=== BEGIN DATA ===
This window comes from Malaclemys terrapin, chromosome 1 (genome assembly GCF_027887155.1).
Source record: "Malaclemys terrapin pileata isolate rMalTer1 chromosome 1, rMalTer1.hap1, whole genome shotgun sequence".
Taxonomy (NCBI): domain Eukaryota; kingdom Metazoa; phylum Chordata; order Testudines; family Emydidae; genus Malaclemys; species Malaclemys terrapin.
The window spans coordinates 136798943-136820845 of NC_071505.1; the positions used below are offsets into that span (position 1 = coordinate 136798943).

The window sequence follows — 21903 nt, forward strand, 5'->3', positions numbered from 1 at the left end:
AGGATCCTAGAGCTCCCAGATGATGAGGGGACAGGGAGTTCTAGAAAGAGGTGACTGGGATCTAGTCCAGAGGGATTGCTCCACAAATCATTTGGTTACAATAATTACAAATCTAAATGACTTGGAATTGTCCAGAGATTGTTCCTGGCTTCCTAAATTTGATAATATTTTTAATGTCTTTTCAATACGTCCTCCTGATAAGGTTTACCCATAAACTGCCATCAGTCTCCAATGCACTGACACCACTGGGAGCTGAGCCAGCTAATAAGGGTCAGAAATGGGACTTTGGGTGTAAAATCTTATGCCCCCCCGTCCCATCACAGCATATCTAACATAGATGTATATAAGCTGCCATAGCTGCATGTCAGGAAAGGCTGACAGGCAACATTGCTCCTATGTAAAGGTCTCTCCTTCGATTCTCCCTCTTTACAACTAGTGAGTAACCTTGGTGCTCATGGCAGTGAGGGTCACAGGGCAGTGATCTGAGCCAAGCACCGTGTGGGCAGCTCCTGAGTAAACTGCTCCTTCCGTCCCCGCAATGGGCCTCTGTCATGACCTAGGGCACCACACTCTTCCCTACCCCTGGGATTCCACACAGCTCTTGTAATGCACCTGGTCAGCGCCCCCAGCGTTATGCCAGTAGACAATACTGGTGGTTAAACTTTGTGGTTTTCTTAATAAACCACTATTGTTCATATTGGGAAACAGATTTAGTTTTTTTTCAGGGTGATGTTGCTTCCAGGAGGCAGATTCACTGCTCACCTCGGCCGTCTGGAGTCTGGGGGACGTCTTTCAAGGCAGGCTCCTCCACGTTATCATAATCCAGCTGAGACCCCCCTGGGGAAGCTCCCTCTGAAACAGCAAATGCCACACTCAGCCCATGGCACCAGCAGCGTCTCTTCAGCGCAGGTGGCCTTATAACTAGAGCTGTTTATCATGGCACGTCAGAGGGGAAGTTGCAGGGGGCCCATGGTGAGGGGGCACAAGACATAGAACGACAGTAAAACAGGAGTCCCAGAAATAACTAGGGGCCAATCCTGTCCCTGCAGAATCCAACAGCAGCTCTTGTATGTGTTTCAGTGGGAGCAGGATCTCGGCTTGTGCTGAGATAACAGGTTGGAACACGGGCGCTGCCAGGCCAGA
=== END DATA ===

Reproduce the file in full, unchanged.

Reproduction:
This window comes from Malaclemys terrapin, chromosome 1 (genome assembly GCF_027887155.1).
Source record: "Malaclemys terrapin pileata isolate rMalTer1 chromosome 1, rMalTer1.hap1, whole genome shotgun sequence".
Taxonomy (NCBI): domain Eukaryota; kingdom Metazoa; phylum Chordata; order Testudines; family Emydidae; genus Malaclemys; species Malaclemys terrapin.
The window spans coordinates 136798943-136820845 of NC_071505.1; the positions used below are offsets into that span (position 1 = coordinate 136798943).

The window sequence follows — 21903 nt, forward strand, 5'->3', positions numbered from 1 at the left end:
AGGATCCTAGAGCTCCCAGATGATGAGGGGACAGGGAGTTCTAGAAAGAGGTGACTGGGATCTAGTCCAGAGGGATTGCTCCACAAATCATTTGGTTACAATAATTACAAATCTAAATGACTTGGAATTGTCCAGAGATTGTTCCTGGCTTCCTAAATTTGATAATATTTTTAATGTCTTTTCAATACGTCCTCCTGATAAGGTTTACCCATAAACTGCCATCAGTCTCCAATGCACTGACACCACTGGGAGCTGAGCCAGCTAATAAGGGTCAGAAATGGGACTTTGGGTGTAAAATCTTATGCCCCCCCGTCCCATCACAGCATATCTAACATAGATGTATATAAGCTGCCATAGCTGCATGTCAGGAAAGGCTGACAGGCAACATTGCTCCTATGTAAAGGTCTCTCCTTCGATTCTCCCTCTTTACAACTAGTGAGTAACCTTGGTGCTCATGGCAGTGAGGGTCACAGGGCAGTGATCTGAGCCAAGCACCGTGTGGGCAGCTCCTGAGTAAACTGCTCCTTCCGTCCCCGCAATGGGCCTCTGTCATGACCTAGGGCACCACACTCTTCCCTACCCCTGGGATTCCACACAGCTCTTGTAATGCACCTGGTCAGCGCCCCCAGCGTTATGCCAGTAGACAATACTGGTGGTTAAACTTTGTGGTTTTCTTAATAAACCACTATTGTTCATATTGGGAAACAGATTTAGTTTTTTTTCAGGGTGATGTTGCTTCCAGGAGGCAGATTCACTGCTCACCTCGGCCGTCTGGAGTCTGGGGGACGTCTTTCAAGGCAGGCTCCTCCACGTTATCATAATCCAGCTGAGACCCCCCTGGGGAAGCTCCCTCTGAAACAGCAAATGCCACACTCAGCCCATGGCACCAGCAGCGTCTCTTCAGCGCAGGTGGCCTTATAACTAGAGCTGTTTATCATGGCACGTCAGAGGGGAAGTTGCAGGGGGCCCATGGTGAGGGGGCACAAGACATAGAACGACAGTAAAACAGGAGTCCCAGAAATAACTAGGGGCCAATCCTGTCCCTGCAGAATCCAACAGCAGCTCTTGTATGTGTTTCAGTGGGAGCAGGATCTCGGCTTGTGCTGAGATAACAGGTTGGAACACGGGCGCTGCCAGGCCAGA